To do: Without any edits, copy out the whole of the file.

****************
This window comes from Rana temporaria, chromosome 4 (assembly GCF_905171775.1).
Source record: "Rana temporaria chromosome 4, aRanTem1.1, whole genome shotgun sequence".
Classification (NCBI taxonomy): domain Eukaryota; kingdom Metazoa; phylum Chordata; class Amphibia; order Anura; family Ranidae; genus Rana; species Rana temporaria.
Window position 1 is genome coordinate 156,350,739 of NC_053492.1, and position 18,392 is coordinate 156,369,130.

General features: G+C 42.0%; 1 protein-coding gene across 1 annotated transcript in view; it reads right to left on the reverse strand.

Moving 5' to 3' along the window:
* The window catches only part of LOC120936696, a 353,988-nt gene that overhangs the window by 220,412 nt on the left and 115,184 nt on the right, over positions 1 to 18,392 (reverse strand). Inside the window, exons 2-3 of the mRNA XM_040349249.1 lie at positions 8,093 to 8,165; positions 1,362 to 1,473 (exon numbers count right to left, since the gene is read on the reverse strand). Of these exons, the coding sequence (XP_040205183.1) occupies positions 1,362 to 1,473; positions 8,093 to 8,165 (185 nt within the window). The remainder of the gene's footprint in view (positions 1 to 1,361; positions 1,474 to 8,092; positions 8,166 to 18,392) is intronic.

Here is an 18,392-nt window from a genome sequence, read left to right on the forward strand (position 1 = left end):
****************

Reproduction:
This window comes from Rana temporaria, chromosome 4 (assembly GCF_905171775.1).
Source record: "Rana temporaria chromosome 4, aRanTem1.1, whole genome shotgun sequence".
Classification (NCBI taxonomy): domain Eukaryota; kingdom Metazoa; phylum Chordata; class Amphibia; order Anura; family Ranidae; genus Rana; species Rana temporaria.
Window position 1 is genome coordinate 156,350,739 of NC_053492.1, and position 18,392 is coordinate 156,369,130.

General features: G+C 42.0%; 1 protein-coding gene across 1 annotated transcript in view; it reads right to left on the reverse strand.

Moving 5' to 3' along the window:
* The window catches only part of LOC120936696, a 353,988-nt gene that overhangs the window by 220,412 nt on the left and 115,184 nt on the right, over positions 1 to 18,392 (reverse strand). Inside the window, exons 2-3 of the mRNA XM_040349249.1 lie at positions 8,093 to 8,165; positions 1,362 to 1,473 (exon numbers count right to left, since the gene is read on the reverse strand). Of these exons, the coding sequence (XP_040205183.1) occupies positions 1,362 to 1,473; positions 8,093 to 8,165 (185 nt within the window). The remainder of the gene's footprint in view (positions 1 to 1,361; positions 1,474 to 8,092; positions 8,166 to 18,392) is intronic.

Here is an 18,392-nt window from a genome sequence, read left to right on the forward strand (position 1 = left end):